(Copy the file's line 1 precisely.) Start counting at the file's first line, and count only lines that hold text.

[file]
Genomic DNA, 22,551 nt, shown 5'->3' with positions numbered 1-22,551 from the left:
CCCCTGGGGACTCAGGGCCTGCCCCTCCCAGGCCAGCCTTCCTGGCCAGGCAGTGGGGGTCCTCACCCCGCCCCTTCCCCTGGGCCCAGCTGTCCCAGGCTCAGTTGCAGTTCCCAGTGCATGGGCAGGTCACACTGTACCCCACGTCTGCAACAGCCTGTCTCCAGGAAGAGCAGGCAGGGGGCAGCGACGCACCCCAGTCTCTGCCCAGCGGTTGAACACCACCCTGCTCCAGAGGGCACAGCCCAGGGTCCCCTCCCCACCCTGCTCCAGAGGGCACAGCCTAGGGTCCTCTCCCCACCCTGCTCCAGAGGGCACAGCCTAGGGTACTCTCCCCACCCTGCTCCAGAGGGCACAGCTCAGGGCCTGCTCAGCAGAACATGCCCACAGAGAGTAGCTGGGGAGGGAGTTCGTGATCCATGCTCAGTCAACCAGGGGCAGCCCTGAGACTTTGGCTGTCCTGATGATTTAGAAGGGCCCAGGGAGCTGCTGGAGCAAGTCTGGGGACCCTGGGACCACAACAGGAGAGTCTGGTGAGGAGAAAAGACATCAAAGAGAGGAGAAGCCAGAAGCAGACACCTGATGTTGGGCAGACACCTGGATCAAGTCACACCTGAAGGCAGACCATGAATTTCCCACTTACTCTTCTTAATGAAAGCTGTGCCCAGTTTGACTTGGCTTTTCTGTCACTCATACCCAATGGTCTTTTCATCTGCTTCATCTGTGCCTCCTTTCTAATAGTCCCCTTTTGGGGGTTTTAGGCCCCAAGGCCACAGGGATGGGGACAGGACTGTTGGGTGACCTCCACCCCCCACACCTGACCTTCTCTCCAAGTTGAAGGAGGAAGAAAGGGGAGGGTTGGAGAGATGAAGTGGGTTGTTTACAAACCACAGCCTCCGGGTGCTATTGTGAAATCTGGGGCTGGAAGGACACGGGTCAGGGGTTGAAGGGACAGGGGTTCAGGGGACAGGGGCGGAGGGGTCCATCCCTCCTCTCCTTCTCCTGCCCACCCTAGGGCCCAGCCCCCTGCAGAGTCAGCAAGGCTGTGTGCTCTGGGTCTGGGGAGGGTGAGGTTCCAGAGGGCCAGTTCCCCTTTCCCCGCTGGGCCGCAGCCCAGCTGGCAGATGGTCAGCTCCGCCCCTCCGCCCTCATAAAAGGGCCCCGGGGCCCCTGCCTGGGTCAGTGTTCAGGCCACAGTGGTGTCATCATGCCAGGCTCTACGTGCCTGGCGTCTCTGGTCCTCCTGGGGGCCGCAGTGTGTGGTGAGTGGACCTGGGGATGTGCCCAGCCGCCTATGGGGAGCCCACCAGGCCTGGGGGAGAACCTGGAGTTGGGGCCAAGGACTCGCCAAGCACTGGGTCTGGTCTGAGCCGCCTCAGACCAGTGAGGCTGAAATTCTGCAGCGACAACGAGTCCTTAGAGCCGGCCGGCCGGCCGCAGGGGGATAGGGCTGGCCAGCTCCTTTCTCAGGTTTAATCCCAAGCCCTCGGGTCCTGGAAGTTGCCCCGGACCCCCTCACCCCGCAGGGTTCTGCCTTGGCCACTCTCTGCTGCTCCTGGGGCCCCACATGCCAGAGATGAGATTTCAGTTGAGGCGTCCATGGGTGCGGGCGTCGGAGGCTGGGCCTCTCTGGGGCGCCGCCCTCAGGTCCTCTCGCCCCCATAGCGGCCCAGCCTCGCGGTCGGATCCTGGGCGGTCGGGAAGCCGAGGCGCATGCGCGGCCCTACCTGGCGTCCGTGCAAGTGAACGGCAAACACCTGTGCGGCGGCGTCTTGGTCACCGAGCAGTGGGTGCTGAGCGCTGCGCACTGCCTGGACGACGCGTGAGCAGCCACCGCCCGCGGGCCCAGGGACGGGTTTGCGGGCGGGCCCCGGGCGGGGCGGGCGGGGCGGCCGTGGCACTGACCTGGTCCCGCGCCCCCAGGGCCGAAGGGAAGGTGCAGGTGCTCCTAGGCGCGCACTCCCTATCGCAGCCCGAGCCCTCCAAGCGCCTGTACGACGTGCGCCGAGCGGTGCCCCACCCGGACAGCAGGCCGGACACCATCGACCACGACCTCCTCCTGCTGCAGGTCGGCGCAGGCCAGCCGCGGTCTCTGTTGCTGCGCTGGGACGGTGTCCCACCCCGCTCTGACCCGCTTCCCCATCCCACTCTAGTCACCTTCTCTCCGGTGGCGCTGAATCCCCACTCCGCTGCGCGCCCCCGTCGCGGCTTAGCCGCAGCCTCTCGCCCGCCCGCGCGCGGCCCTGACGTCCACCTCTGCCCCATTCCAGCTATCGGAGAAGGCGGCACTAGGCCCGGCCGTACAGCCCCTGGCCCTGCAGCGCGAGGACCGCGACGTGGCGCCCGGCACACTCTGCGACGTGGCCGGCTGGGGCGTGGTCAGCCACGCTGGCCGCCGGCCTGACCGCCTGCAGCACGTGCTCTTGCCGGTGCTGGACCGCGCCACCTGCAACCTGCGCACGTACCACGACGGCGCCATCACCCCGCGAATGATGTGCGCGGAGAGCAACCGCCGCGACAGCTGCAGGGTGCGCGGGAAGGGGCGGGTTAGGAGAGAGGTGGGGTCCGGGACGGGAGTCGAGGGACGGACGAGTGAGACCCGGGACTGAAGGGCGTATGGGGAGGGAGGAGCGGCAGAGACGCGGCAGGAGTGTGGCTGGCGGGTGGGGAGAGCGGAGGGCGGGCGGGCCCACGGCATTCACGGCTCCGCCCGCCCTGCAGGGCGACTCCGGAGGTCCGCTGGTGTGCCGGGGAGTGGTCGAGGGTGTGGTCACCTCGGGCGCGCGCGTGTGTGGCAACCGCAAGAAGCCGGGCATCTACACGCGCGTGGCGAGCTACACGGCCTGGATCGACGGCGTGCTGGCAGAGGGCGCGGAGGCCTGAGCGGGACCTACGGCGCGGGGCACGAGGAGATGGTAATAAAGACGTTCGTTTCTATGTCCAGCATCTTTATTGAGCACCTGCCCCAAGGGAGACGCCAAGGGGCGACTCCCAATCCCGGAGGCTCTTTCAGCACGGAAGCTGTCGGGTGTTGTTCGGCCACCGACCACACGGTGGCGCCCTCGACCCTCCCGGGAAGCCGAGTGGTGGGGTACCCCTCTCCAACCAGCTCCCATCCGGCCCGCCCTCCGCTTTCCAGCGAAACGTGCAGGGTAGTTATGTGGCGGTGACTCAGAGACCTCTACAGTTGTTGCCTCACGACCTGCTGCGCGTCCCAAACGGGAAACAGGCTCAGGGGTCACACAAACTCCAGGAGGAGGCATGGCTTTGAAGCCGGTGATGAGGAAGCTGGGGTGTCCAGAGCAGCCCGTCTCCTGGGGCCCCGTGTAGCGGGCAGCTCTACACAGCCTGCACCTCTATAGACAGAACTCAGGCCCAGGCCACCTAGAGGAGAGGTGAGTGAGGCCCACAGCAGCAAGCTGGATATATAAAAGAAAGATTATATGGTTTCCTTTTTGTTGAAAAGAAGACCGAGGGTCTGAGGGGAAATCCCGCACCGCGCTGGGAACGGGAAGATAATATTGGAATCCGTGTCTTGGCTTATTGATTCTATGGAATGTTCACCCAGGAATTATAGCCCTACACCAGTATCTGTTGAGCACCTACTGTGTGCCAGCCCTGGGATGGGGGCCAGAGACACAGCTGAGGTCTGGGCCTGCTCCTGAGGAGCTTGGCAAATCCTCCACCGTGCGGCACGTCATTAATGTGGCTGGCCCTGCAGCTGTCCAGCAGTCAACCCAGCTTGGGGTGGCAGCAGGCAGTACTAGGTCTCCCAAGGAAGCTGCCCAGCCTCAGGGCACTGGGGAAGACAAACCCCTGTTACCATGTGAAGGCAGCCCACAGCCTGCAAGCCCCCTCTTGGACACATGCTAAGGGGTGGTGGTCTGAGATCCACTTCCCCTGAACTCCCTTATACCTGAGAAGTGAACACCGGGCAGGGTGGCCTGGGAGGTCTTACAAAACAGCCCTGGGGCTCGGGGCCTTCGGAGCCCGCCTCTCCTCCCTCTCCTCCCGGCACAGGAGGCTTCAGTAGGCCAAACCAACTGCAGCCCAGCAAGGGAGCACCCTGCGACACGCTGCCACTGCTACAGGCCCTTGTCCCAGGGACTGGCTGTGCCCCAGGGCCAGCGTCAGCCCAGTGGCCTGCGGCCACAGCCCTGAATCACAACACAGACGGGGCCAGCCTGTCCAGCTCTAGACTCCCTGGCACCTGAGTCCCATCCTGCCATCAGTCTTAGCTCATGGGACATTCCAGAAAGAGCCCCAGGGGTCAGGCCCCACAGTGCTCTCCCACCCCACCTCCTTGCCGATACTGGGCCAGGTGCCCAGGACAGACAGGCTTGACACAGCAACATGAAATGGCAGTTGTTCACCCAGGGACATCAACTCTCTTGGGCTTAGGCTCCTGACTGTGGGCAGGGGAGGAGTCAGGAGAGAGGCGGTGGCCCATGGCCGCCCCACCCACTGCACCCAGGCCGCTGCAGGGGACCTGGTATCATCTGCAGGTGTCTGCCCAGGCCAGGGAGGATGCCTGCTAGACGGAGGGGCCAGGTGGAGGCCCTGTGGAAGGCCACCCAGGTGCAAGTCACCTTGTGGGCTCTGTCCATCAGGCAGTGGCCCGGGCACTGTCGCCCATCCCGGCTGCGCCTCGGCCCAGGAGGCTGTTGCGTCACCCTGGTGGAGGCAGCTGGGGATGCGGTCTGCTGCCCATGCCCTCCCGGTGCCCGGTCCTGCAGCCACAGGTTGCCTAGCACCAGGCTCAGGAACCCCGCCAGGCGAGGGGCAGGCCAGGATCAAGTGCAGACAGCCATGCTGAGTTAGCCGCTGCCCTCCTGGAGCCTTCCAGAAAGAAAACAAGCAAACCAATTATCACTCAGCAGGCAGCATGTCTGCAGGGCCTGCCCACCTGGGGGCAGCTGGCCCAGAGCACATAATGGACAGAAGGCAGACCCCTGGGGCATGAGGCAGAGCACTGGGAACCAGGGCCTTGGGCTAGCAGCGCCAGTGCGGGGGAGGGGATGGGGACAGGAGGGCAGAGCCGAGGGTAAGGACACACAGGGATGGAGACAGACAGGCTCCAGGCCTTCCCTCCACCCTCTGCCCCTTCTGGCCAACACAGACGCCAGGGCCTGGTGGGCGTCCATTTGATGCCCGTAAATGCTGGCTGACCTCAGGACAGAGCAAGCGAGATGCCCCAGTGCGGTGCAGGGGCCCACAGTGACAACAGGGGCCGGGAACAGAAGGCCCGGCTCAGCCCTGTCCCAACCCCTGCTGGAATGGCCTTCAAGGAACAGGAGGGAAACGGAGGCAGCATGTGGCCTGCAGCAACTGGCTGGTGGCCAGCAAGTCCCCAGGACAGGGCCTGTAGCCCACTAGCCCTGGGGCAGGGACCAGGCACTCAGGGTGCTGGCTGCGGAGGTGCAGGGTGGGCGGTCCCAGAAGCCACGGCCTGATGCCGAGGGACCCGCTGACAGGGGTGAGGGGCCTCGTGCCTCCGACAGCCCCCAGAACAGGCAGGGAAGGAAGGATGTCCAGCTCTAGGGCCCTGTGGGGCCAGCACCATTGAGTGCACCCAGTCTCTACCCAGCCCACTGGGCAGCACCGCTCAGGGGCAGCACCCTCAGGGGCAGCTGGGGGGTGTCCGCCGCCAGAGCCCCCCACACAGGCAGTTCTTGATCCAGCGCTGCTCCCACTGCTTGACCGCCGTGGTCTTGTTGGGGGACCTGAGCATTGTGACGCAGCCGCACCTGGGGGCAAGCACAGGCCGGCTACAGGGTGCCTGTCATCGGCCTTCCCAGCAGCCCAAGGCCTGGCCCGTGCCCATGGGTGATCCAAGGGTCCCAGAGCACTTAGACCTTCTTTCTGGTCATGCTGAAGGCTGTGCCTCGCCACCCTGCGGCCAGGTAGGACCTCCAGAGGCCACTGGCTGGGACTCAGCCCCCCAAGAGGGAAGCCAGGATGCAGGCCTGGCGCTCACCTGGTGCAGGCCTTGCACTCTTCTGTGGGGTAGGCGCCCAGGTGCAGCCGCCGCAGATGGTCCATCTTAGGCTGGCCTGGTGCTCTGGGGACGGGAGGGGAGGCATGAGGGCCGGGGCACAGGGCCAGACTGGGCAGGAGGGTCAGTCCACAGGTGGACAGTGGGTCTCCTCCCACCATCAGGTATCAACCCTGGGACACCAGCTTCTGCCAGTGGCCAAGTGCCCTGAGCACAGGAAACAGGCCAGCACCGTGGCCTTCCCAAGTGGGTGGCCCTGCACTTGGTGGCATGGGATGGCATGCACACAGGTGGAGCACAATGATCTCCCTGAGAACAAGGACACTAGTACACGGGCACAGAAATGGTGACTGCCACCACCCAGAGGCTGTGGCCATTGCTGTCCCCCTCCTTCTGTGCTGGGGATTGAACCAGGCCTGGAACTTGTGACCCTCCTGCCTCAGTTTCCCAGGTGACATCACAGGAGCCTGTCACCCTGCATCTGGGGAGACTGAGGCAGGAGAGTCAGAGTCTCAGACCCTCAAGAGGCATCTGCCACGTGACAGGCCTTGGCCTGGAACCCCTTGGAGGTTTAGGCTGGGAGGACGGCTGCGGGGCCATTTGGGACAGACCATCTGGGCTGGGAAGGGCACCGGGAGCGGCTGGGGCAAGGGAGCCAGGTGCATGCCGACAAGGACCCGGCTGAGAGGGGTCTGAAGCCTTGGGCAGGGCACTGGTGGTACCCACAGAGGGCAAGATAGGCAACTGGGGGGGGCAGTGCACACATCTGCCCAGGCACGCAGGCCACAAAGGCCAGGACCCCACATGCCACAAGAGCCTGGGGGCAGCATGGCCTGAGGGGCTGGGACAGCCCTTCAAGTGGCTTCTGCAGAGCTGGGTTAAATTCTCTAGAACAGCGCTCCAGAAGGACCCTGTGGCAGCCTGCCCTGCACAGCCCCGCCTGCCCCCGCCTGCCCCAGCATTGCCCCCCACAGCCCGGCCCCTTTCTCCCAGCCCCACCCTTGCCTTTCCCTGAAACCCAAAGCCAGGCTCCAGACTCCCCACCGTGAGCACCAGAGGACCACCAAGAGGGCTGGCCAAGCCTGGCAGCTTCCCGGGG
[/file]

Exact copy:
Genomic DNA, 22,551 nt, shown 5'->3' with positions numbered 1-22,551 from the left: